Lee Min Ki and Kang Hye Won in Quick (2011) Movie Image

This having been said, the film could perhaps have done with a little trimming, especially during the third act, when the plot suddenly dives off into complex exposition in an attempt to flesh out the bomber’s background and motives. Whilst this isn’t enough to derail what is for the most part a very fast paced thriller, it does needlessly put the brakes on somewhat before thankfully getting back to business with a gloriously gonzo train set final showdown.

“Quick” really is a great deal of fun, and is a guaranteed good time for genre fans looking for an overabundance of carefree, rampaging action, especially those unconcerned with the niceties of realism or common sense. Easily and quite literally the most explosive Korean action film of the last couple of years, what it might lack in grit or hard-edged violence, it more than makes up for in gleefully destructive mischief.

Beom-gu Cho (director) / Soo-jin Park, Youn Jk, Beom-gu Cho (screenplay)
CAST: Min-ki Lee … Han Gi-soo
Ye-won Kang … Ah-rom
In-kwon Kim … Kim Myeong-sik
Chang-Seok Ko … Detective Seo
Jin-mo Ju … Team leader Kim
Byeong-cheol Kim … Detective Park

About the Author: James Mudge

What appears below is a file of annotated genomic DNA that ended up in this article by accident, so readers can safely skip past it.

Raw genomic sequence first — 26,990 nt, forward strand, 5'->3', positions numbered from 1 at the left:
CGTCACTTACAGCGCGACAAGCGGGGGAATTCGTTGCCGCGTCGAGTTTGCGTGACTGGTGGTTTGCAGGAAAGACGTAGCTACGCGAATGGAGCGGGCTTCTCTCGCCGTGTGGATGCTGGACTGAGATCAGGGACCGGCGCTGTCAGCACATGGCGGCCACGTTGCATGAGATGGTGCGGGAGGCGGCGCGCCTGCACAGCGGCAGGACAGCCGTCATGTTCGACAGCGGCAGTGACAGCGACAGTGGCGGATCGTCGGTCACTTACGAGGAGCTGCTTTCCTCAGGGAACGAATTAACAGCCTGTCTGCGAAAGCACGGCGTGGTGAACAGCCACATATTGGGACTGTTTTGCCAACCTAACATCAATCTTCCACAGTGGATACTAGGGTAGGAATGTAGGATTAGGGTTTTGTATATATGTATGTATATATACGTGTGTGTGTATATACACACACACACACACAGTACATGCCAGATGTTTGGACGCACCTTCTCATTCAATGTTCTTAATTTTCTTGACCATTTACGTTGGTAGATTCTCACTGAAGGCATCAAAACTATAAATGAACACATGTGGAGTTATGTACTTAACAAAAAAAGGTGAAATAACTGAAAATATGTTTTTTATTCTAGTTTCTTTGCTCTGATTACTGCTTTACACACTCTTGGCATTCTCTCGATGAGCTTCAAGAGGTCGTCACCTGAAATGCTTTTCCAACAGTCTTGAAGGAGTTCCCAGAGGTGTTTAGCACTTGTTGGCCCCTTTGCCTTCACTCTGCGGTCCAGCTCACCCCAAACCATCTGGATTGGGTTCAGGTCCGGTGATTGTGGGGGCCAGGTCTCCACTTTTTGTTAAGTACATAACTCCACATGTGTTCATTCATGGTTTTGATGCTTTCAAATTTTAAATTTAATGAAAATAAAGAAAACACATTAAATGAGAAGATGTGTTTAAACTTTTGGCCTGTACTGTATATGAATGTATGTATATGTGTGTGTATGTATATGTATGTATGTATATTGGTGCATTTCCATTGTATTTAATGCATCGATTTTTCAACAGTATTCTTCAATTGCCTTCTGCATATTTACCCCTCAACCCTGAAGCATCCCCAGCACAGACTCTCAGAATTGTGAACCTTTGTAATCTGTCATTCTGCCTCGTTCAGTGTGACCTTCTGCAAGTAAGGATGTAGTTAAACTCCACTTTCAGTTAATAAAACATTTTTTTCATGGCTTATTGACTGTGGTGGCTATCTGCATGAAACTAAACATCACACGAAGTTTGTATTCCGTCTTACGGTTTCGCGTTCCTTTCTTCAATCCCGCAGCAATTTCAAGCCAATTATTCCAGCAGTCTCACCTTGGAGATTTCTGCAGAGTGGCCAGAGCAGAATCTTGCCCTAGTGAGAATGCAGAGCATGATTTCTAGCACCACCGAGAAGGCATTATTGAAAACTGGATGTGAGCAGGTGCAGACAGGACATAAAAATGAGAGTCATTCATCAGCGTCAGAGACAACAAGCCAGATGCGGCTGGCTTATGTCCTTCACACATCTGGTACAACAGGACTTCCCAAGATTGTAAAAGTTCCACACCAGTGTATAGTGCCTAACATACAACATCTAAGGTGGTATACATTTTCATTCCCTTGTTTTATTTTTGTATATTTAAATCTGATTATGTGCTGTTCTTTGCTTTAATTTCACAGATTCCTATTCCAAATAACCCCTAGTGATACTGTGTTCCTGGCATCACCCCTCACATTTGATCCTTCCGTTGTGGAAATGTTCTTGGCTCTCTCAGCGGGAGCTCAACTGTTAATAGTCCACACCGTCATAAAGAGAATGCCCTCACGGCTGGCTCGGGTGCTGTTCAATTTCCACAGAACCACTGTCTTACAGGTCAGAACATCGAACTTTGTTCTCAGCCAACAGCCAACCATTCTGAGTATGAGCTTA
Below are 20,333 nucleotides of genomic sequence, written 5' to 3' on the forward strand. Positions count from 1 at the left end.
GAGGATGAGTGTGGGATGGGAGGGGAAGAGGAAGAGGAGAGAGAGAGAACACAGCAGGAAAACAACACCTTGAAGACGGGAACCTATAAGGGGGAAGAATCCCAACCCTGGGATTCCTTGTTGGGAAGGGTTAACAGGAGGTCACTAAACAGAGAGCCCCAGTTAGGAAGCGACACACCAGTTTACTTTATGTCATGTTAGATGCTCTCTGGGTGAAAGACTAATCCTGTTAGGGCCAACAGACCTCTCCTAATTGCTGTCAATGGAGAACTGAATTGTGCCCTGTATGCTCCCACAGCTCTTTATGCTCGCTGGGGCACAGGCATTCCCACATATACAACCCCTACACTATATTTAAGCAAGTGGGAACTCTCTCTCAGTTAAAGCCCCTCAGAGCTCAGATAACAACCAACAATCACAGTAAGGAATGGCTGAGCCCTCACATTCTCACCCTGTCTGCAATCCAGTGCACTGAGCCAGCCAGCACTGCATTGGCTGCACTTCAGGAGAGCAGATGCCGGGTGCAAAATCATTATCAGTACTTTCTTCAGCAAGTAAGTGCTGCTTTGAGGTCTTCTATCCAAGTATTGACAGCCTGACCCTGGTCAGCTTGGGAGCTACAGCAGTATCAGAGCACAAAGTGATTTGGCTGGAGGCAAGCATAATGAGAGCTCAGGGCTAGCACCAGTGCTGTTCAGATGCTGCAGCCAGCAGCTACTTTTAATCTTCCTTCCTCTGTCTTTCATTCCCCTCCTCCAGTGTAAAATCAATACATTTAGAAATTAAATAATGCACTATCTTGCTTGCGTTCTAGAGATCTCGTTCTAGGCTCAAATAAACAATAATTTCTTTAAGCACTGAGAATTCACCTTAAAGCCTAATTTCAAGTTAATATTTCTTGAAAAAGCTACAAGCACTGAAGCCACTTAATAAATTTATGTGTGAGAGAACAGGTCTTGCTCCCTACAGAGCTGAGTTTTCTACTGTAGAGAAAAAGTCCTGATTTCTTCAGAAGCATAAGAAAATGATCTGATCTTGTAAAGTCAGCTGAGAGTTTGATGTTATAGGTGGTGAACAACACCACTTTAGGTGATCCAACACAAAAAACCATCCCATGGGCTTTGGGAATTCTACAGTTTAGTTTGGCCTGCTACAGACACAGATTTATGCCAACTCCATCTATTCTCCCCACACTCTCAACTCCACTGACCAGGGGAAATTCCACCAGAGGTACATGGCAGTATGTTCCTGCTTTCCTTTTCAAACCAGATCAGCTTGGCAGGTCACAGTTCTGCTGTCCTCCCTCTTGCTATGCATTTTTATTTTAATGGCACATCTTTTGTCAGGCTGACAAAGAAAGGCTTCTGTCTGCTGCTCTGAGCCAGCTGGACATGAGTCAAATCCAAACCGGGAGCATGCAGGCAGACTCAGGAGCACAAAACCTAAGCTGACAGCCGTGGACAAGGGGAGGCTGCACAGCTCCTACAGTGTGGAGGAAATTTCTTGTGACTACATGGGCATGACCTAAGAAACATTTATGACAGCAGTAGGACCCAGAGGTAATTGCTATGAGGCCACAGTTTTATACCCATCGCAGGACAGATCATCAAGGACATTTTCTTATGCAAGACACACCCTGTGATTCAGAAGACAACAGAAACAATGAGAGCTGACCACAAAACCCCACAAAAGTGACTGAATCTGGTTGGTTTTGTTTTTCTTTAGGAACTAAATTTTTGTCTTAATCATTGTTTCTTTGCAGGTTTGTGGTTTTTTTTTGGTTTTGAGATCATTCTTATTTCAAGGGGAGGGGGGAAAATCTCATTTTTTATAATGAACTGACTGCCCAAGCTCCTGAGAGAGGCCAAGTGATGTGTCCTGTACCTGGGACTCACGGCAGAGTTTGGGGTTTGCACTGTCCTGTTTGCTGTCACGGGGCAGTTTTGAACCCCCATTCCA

James is a Scottish writer based in London. He is one of BeyondHollywood.com’s oldest tenured movie reviewer, specializing in all forms of cinema from the Asian continent, as well as the angst-strewn world of independent cinema and the plasma-filled caverns of the horror genre. James can be reached at jamesmudge@btinternet.com, preferably with offers of free drinks.

source: http://www.beyondhollywood.com/quick-2011-movie-review

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[HanCinema's Film Review] Quick



Jo Beom-goo's latest action comedy film "Quick" is currently occupying the number two slot in Korea's weekly box office. There was a significant amount of hype encasing the film but ultimately it's a joy ride you would struggle to recommend as well as recall.

The film's opening scene takes place on Korea's Independence Day as we follow a biker gang spreading chaos and mayhem in the streets of Seoul. The pack cruises through the city streets following their smooth leader Han Gi-soo (Lee Min-ki). Driving along side him is Ah-rom (Kang Ye-won), begging him to pull over and explain why he left her for the tramp that now straddles his bike behind him. Unmoved by her plea, Han charges through an intersection and causes a massive, highly overdone, car pile up with all the clichés you would hope to see. Cars skid and slide out of control, pilling up into a mass of twisted metal and explosions and to end with our action star ramping over the fiery wreckage.